With an aggressive American administration looking to attract every available job to its side of the border, time is running out to get serious. This budget missed a huge opportunity to protect the Canadian economy from the policies of the Trump administration. We were all waiting for it. We were hoping that he would recalibrate. This is a real threat to our economy. That country is our biggest competitor and our biggest customer. There is a lot on the line. There is a potential border adjustment tax. There are potential changes to NAFTA. He had a chance to change course, and he did not.

Lower taxes and less red tape are the tools to do exactly that to keep us competitive. However, instead of competitive solutions, the Prime Minister offers, and we are not surprised, more spending. As for his buzz words programs, how do I say this? I think yesterday they even invented new words. I thought that was a George Bush thing, but now, apparently, our Prime Minister invents new words as well. These kinds of programs do not reach the vast majority of Canadians. They will never see a benefit from these kinds of programs, as great as the Prime Minister thinks they are. All those people out there who are waiting for a signal from the government are the ones who are going to face much more intense competition from a low-cost, low-tax United States.

If the Liberals think people's jobs are fashionable enough that they might make a good photo-op after the budget, the Prime Minister might show up there. There is a good chance that they might be able to get a photo with him. They will be lucky. If they have a super cluster venture capital accelerator, then they are in luck, because this budget was made for them, but I do not think there are a lot of them in Portage—Lisgar. Maybe one day.

The truth is that graduates are looking at this and saying that they are struggling to pay off debt, let alone save a bit of money. They are looking at this budget and thinking, “What's in it for me”, because that is what people look for. There is not a lot. There is not a lot in it for the guy who is working on the oil drilling rig. There is not a lot in it for the person running a family farm. If someone drives a truck or owns a hair salon, those jobs are not fashionable to the current Prime Minister, and there is nothing in this budget for them. I hate to break it to those people, and it is not funny, but those jobs are not Liberal favourites. The Liberals are picking favourites, and the rest of the workforce will pay for it. The rest of the people in this country, families and businesses, will pay for that.

As it stands, these billion dollar programs are not really about the average working Canadian. Families and businesses were looking to this budget for a sign that the Prime Minister had done his homework, figured out a plan, and would be moving beyond his haphazard tax-and-spend approach.

As it stands, these billion-dollar programs are not really about the average working family. They really are not. Families and businesses were looking for a sign in this budget from the Prime Minister that he had done his homework, that he had listened, that he had figured out a plan and would be moving beyond this haphazard tax-and-spend approach. However, the opposite is true. There is actually no fiscal plan in the budget. An economist made mention of that yesterday. When is the last time there was a budget with no fiscal plan? There is no fiscal plan. There is no plan to return to balance. There is no appreciation of what this will cost. There is no accounting for the programs and the jobs they will create. There is no costing or measurement of the amount of GDP associated with these programs. The Liberals have not done their homework.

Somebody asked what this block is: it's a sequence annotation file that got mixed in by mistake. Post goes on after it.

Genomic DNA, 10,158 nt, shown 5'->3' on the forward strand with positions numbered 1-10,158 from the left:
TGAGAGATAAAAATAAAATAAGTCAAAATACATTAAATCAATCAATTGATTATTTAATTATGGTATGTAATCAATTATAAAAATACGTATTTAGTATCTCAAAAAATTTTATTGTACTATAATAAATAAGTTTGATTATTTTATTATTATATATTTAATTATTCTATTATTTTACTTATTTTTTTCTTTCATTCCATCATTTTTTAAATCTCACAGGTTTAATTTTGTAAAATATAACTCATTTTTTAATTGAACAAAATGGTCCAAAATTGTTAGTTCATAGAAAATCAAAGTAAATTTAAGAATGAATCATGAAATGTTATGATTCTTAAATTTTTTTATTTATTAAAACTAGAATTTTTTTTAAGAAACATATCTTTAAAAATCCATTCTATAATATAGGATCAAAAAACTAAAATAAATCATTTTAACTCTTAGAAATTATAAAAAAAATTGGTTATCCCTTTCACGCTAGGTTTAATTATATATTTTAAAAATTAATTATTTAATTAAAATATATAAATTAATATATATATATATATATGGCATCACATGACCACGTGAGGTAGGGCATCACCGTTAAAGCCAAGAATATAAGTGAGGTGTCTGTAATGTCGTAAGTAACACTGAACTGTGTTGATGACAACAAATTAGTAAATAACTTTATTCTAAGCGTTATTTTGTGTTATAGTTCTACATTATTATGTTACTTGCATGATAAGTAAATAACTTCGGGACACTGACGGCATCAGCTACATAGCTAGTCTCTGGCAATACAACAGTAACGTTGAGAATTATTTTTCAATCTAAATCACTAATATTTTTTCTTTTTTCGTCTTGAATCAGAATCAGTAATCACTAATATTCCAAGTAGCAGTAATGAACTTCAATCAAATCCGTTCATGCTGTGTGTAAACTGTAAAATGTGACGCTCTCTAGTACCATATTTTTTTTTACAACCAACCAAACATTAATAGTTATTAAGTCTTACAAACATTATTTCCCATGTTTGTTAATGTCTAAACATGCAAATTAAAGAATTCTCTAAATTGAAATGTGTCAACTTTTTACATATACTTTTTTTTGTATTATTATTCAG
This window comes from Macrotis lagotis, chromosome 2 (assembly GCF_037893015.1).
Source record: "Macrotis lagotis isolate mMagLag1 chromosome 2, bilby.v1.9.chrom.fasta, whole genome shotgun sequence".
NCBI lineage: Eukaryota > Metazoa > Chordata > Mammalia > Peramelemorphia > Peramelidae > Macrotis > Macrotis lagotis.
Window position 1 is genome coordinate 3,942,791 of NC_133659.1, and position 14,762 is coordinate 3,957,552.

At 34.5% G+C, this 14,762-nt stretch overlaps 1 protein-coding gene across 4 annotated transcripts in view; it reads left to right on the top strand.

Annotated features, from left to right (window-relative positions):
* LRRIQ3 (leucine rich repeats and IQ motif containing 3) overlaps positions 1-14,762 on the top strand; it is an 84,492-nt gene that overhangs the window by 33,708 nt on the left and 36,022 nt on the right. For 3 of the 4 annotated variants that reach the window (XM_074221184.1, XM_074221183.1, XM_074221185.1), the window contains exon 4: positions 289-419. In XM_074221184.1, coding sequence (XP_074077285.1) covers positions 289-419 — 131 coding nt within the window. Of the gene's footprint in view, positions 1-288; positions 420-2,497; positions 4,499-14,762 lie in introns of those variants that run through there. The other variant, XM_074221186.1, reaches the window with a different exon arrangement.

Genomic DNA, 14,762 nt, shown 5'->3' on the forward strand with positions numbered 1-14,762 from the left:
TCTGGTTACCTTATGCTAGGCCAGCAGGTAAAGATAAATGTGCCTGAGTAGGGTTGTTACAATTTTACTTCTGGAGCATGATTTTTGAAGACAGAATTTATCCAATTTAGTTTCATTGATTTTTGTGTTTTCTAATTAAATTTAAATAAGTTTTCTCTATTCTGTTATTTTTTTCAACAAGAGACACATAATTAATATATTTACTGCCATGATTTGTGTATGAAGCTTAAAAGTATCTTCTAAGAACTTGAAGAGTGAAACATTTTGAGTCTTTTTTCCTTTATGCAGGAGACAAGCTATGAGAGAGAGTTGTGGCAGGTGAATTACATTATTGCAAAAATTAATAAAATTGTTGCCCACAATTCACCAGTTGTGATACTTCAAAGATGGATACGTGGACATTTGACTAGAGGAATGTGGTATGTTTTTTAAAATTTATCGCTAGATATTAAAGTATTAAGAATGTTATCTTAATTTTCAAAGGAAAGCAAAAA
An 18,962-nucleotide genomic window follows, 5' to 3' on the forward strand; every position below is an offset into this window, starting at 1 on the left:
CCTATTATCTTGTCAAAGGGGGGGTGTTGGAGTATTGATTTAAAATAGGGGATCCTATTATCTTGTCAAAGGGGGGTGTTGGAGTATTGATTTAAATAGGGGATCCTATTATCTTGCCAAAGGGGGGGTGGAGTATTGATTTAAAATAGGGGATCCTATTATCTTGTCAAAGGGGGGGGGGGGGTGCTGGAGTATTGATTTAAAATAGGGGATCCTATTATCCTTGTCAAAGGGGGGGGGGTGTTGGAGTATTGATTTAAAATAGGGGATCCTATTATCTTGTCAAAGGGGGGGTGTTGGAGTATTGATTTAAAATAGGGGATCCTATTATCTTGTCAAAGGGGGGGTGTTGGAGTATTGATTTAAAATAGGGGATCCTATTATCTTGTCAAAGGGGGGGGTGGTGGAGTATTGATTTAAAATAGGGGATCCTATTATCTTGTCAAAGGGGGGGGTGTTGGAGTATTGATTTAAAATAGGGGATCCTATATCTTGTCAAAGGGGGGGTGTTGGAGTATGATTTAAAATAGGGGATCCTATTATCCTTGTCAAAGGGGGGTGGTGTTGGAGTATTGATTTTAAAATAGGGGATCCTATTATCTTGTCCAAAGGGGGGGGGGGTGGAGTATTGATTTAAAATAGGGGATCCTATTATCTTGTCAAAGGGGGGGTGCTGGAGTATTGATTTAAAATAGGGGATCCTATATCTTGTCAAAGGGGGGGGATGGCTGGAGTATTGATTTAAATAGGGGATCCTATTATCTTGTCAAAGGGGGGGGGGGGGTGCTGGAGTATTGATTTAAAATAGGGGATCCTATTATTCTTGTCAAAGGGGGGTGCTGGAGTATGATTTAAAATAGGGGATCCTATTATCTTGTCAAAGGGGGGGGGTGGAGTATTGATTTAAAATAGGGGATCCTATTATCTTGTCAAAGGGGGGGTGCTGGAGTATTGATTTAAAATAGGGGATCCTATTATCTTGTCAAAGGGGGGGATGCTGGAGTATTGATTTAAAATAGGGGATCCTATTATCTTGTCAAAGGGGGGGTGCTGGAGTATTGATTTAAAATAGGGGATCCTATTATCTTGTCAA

Despite the Prime Minister's promise to return to balance, he admitted yesterday that he has no intention whatsoever of returning to balance. Not only did the Prime Minister break his solemn commitment during the election to spend only $10 billion, but the upcoming deficit for this year is $29 billion. In fact, since November of last year, which is just six months, the Prime Minister blew through an additional $13 billion. Taxpayer money has disappeared into a black hole of photo ops and international trips, which have produced zero growth. Let me rephrase that. There is growth. Do members know where that growth is? It is in the size of government. Yesterday, the comment was made that this is unprecedented growth in modern times. That is how it was described. There has been 12% growth in the size of government. When taxpayers look at that, they think, “What is happening? That is not the bargain we were told we were going to get when the Prime Minister got elected”.

The budget also admits that the Prime Minister's infrastructure plan is not on track. It is right there in black and white. Very little of the billion dollars that was earmarked has gone to roads and highways and ports. It sounded like a good idea. We want shovels in the ground. We want people working. Those are the kinds of things Canadians expected when he said he was going to spend on infrastructure. That is not what happened. The construction sector has actually declined by 3.3%. Money is not getting out. Projects are not being built. Shovels are not in the ground. That means that jobs were not created in the construction business.

What is worse, the Prime Minister has not ruled out the idea of selling off Canadian airports to pay for an infrastructure plan that he even admits in this budget, still, after two years, is vague and unfinished. Let us be clear about that. The Prime Minister is still considering selling off Canada's airports to fund what amounts to a $40-billion shot in the dark for an infrastructure bank. Remember, the infrastructure bank was never mentioned in the election. This was not a promise the Prime Minister made. However, guess what? Canadians will be paying for it.

Something else that is very concerning in this budget is the notion of targeting small business owners. There is a shot across the bow in this budget that is very concerning for small business owners. If they are professionals, people who are accountants, doctors, dentists, lawyers, physiotherapists, chiropractors, and I could name a lot of people who are professionals, who work hard in our communities, who serve their communities, who are small business owners, the Prime Minister thinks they are hiding money in the way they manage their money, and he is coming after them. He has done that in this budget. He is also warning in this budget that he is coming for more.